The mention of French food typically evokes images of decadent dishes and fussy restaurants, but like any style of cooking, it has evolved with the times. Today’s chefs apply classic techniques to modern ingredients, creating recipes that are at once familiar and forward looking. Here, three chefs discuss these traditions and their renditions, bringing the original haute cuisine into the 21st century.
“People should stop thinking that French food is super heavy,” says Christophe Bellanca, corporate executive chef of L’Atelier de Joel Robuchon, which has 12 worldwide locations. “When I started cooking in 1986, we used a lot of butter and cream, but now, here in the U.S., I remove most of it.”
He cited his duck à l’orange as an example of a traditionally rich dish that benefits from a
“I cannot do duck à l’orange with a super-sweet sauce, so I use classic French technique and adapt it for 2019,” Bellanca explains. “I poach the duck first for one minute, put some spice on it, and let it dry for four days in the fridge, so you don’t have too much fat on the skin.”
Rather than being a concession to today’s health-focused lifestyles, lighter recipes do a better job of showcasing the ingredients, Bellanca says. “I make a cold zucchini velouté, removing the butter and cream, and it tastes better because it’s more focused on the vegetable,” he adds.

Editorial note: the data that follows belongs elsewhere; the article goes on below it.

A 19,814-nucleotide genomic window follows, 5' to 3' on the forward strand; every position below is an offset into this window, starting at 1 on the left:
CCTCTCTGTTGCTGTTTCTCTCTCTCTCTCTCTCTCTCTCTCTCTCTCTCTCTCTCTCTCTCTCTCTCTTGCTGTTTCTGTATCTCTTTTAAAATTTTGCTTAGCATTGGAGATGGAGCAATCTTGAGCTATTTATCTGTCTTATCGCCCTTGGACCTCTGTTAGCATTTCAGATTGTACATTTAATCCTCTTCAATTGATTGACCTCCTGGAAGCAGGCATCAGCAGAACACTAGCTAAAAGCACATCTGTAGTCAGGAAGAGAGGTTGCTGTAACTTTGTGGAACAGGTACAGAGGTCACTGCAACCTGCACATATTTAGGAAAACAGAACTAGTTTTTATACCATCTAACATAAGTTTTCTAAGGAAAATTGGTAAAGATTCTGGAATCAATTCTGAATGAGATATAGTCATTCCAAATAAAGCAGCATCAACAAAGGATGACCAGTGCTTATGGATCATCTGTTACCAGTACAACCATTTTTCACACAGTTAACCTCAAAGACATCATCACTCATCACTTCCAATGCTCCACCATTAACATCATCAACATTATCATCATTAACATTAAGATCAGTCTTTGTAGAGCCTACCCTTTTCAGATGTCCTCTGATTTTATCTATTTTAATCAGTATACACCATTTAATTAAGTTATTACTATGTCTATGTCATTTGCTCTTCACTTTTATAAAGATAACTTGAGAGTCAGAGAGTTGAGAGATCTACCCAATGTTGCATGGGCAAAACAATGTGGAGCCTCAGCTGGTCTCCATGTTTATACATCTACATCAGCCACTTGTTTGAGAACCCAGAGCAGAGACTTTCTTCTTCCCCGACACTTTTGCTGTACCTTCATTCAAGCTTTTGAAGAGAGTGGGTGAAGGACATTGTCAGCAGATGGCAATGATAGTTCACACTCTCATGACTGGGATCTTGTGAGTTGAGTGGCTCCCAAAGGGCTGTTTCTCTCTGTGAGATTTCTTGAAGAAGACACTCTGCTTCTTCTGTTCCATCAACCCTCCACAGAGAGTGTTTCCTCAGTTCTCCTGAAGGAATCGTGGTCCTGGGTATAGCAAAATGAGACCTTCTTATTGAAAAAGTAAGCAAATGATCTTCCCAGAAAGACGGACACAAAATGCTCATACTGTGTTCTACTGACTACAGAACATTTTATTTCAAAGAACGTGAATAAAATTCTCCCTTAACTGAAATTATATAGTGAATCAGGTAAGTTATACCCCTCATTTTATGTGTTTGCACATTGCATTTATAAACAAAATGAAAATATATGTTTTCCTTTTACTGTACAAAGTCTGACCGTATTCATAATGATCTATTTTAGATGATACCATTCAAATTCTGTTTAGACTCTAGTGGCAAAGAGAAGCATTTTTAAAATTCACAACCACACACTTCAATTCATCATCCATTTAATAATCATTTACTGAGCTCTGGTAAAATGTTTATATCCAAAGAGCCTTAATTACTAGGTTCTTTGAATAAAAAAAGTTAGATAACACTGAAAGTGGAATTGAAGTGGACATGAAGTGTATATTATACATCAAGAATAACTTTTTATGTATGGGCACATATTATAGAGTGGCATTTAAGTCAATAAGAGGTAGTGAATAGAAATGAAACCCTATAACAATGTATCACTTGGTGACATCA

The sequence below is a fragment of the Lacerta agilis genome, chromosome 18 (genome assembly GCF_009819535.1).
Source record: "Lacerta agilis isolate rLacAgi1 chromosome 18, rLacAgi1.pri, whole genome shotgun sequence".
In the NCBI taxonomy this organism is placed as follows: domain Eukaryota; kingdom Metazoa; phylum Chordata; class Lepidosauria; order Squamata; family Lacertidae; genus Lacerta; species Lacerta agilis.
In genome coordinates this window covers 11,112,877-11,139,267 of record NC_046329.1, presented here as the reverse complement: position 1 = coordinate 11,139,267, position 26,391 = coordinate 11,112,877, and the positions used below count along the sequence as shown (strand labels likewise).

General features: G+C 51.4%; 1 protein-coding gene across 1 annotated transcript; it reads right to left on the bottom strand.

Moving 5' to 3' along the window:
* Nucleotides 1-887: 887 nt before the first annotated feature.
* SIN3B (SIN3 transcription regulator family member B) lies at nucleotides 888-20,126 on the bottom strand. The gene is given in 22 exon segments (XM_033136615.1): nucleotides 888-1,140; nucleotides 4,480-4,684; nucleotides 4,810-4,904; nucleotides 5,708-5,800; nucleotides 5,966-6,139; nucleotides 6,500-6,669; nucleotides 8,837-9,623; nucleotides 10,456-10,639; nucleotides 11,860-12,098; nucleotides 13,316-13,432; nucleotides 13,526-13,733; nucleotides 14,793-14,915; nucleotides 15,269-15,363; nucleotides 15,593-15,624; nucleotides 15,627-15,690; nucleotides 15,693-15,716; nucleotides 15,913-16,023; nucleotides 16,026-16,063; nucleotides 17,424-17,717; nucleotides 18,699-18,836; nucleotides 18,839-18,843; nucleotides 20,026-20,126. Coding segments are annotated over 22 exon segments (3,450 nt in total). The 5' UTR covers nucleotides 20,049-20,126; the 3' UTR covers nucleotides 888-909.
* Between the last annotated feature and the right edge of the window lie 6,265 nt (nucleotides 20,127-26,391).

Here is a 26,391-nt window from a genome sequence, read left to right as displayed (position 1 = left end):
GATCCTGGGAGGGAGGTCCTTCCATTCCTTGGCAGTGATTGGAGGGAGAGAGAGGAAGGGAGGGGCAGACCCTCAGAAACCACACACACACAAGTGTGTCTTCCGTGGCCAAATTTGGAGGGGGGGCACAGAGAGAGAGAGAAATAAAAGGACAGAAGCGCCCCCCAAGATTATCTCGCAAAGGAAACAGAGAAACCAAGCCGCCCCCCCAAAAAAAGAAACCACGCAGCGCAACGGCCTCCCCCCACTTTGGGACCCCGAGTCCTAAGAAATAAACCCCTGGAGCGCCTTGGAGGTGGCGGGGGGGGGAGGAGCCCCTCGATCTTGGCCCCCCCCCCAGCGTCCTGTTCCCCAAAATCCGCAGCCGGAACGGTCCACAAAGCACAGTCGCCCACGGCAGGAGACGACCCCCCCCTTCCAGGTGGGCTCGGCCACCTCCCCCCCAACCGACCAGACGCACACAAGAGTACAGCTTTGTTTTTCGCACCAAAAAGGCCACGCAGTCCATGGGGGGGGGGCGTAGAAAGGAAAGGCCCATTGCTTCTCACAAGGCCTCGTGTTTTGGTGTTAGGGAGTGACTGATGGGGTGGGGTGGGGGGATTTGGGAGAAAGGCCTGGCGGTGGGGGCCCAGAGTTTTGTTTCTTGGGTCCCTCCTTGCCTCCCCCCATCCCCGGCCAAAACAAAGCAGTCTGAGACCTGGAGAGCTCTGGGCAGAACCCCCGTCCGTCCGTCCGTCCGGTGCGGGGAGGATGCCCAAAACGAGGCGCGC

Le Chateau in La Crosse, Wis., where chef/owner Tim Ewers creates a menu that’s at once classic and approachable. Instead of crunchy bread, his twist on Tournedos Rossini uses a house-made potato cake to absorb the drippings from beef tenderloin and foie gras.
“The potato cake is utilized the same way, but we’ve modified it since the Midwest is known for steak and potatoes,” he explains. “It’s a more elegant dish because a slice of bread underneath the meat just doesn’t give it that extra touch.”
At Chicago’s Margeaux Brasserie, Executive Chef Greg Biggers injects interactivity into the dining experience.
“One dish that gets wows is our lobster gnocchi,” he says. “We make Parisian-style gnocchi using pâte à choux—the classic pastry dough—as a base rather than potato.”
It’s served in a small copper pot with poached Maine lobster and topped with a savory almond wheel cracker. Adding to the drama, a vadouvan curry sauce is poured tableside over the cracker, which diners then crack and stir into the gnocchi underneath.
“The modern touches really make it an interactive dish,” says Biggers.